He also knows how to get the most out of his 5-foot-9, 135-pound frame. He was the shortest hitter in the Masters field, no surprise and probably no long-term concern. This week during practice rounds in New Orleans at the TPC Louisiana, where he is likely to again be the shortest hitter, Guan took on the 476-yard, par-4 sixth hole into a headwind. He had a 220-yard second shot, which he took care of with a 4-wood to about 20 feet. He made it for birdie.

“His name translated to ‘Big and Strong,’ and, obviously, he’s 4 feet tall,” Faldo said. “We did everything by sign language. He followed us around and became our little mascot for the weekend. I’d just point high, and he’d hit a high wedge. I’d point low and he’d hit it low. He was just watching, doing his own thing, and you could just see him thinking, ‘That’s what I want to do when I get big.’

“It’s what I said years ago about places like China. As soon as they get a hero, watch out. And now, my goodness, their hero is only 14 years old.”

Also video of what's in D.A. Points' bag

http://www.pgatour.com/video/2013/04/22/in-the-bag--d-a--points.html

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I would love to see Guan do well here. He seems like a really grounded kid and he's entertaining to watch.

Dufner, being from Cleveland, is easy for me to get behind also. I just wish he wasn't so dry and boring. The guy has the personality of a piece of paper. Hell, I think the chew that drips down his chin has a better sense of humor.

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Going thing Guan isn't a hockey player, his nickname would probably be Guan-o. Hope he does well too, and I agree he had a great demeanor and carried himself well at Augusta. Little slow...;-)...but good.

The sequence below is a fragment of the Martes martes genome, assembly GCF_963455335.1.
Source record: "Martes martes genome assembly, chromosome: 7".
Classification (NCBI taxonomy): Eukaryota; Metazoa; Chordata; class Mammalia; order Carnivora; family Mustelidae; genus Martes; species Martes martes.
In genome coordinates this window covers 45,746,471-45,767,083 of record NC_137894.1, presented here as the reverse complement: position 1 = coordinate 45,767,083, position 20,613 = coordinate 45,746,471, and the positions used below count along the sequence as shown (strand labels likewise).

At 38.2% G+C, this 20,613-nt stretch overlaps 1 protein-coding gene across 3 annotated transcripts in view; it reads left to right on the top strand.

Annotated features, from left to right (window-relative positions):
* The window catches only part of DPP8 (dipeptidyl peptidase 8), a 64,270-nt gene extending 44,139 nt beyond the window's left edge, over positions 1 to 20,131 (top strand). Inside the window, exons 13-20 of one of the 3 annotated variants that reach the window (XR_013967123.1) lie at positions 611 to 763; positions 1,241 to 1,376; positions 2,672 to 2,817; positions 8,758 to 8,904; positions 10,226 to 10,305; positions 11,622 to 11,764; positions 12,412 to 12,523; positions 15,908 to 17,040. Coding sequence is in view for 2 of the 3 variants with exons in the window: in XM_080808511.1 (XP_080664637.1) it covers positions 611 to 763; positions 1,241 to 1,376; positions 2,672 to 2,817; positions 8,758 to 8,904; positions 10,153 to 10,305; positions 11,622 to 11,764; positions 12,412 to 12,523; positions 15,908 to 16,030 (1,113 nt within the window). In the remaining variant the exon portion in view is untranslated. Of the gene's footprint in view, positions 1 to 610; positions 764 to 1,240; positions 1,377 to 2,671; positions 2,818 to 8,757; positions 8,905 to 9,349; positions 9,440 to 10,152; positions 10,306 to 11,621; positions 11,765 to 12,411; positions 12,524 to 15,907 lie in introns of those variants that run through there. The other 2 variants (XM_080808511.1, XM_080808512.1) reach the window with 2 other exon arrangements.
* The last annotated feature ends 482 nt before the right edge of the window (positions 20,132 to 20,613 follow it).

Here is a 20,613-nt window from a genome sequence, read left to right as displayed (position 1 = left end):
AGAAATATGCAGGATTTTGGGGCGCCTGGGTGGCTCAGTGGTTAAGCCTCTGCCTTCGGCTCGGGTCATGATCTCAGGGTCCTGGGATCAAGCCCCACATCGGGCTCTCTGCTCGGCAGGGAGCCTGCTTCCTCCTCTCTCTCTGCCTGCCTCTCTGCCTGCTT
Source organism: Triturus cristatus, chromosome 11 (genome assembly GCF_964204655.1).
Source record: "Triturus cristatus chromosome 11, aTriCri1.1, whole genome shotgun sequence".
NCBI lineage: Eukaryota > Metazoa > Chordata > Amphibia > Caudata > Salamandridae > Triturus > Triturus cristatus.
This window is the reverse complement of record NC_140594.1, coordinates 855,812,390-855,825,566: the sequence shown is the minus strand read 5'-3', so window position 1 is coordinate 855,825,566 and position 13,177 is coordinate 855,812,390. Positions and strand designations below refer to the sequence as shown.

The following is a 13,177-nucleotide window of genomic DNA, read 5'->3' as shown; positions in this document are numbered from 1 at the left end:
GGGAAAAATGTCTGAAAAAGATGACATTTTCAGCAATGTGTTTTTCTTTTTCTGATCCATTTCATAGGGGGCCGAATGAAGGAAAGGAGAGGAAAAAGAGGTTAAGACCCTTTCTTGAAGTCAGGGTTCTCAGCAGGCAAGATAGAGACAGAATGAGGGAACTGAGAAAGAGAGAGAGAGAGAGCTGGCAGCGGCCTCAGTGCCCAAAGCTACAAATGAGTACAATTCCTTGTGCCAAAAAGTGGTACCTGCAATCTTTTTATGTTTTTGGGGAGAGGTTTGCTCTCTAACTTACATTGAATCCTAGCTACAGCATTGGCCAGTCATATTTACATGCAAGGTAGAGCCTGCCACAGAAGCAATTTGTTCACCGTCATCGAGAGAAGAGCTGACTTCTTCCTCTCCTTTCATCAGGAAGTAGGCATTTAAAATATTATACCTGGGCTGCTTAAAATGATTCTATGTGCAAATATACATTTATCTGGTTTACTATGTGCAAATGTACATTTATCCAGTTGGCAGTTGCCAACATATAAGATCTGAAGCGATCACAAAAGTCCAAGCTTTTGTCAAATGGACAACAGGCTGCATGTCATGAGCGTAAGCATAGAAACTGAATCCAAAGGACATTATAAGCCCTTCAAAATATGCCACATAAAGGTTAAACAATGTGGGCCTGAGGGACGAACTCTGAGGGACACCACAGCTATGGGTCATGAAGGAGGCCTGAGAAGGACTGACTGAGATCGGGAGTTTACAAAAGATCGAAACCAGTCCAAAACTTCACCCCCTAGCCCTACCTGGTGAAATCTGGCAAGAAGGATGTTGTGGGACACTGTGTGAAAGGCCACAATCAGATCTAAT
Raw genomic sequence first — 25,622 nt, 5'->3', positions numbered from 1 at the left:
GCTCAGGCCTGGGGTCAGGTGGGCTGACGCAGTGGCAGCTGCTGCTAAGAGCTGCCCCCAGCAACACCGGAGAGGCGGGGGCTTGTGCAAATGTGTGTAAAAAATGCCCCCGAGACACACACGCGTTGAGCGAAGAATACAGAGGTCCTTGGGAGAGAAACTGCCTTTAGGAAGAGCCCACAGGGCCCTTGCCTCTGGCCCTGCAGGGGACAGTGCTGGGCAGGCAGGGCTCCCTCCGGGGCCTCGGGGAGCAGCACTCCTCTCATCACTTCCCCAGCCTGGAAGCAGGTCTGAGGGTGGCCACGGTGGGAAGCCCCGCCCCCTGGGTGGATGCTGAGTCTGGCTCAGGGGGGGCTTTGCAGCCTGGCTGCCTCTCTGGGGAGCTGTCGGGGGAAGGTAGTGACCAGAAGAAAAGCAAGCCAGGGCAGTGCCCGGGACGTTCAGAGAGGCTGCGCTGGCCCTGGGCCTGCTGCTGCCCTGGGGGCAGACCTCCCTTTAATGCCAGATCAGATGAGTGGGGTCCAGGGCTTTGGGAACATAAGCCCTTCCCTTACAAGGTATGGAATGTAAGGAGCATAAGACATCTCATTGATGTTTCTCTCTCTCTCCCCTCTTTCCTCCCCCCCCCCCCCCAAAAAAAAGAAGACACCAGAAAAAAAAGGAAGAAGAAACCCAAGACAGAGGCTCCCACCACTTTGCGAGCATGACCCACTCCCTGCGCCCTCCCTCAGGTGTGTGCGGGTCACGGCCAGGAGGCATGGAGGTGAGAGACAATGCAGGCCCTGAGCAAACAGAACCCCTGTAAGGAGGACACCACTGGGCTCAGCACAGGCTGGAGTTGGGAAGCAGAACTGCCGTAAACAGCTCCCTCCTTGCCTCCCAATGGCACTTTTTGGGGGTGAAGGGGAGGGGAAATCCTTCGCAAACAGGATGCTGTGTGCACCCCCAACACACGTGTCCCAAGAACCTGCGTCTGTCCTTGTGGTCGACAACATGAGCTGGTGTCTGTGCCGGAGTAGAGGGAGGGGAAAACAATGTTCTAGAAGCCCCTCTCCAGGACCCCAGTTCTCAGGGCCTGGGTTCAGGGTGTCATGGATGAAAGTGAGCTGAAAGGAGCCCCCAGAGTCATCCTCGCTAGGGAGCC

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Originally Posted by Ernest Jones

Going thing Guan isn't a hockey player, his nickname would probably be Guan-o. Hope he does well too, and I agree he had a great demeanor and carried himself well at Augusta. Little slow......but good.

Yeah he definitely played slow, but hell if I was 14 and at Augusta... I would have been riddled with slow-play penalties.

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Yeah he definitely played slow, but hell if I was 14 and at Augusta... I would have been riddled with slow-play penalties.

I mighta run outta balls!

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Originally Posted by Ernest Jones

I mighta run outta balls!

Ha, yeah same here!

I don't really know why so many of the old-school guys around golf, the extreme "purists", are so against Guan playing in professional events. If my son was 14 and seemed to have the maturity that Guan has, I would have no problem allowing him to compete. If he seemed to be letting it get to his head or showing signs that he's not mentally prepared for the fame and attention, I would pull him out until he either turned 18 or matured. I hear so many people on both TV and at my home course bashing the kid and his parents and saying he belongs no where near any professional event, even after his performance at the Masters. I just don't get it...